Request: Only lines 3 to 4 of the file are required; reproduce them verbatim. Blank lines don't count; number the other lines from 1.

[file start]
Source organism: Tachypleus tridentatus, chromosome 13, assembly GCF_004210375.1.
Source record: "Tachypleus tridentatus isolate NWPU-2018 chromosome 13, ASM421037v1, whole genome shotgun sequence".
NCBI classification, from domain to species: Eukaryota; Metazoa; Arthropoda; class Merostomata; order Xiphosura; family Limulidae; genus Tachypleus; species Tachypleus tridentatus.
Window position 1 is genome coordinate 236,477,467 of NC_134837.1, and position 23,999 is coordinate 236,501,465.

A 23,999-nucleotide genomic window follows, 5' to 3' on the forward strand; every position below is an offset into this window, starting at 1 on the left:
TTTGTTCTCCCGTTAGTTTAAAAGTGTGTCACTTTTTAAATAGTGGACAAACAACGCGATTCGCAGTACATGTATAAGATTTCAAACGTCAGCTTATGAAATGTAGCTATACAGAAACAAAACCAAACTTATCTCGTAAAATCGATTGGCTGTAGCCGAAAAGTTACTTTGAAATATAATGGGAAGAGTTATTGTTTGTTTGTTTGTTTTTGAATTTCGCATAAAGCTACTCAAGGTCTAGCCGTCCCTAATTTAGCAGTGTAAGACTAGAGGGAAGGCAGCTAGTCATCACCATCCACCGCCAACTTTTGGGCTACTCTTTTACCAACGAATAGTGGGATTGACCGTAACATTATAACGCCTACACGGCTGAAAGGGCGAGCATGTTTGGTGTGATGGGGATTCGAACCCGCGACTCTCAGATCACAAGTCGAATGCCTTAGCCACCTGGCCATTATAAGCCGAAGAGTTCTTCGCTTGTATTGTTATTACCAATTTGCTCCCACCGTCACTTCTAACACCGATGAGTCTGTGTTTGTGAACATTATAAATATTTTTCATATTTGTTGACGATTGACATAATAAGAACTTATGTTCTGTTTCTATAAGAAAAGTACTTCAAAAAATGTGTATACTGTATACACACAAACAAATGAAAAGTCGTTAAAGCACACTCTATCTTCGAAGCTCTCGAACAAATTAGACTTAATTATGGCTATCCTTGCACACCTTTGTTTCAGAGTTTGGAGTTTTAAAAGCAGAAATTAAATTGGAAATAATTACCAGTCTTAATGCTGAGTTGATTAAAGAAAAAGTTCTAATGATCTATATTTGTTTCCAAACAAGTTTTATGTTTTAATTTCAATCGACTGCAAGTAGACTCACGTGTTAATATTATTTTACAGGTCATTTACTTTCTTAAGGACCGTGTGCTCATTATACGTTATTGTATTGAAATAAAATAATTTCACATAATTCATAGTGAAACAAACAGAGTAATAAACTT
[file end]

NCBI classification, from domain to species: Eukaryota; Metazoa; Arthropoda; class Merostomata; order Xiphosura; family Limulidae; genus Tachypleus; species Tachypleus tridentatus.
Window position 1 is genome coordinate 236,477,467 of NC_134837.1, and position 23,999 is coordinate 236,501,465.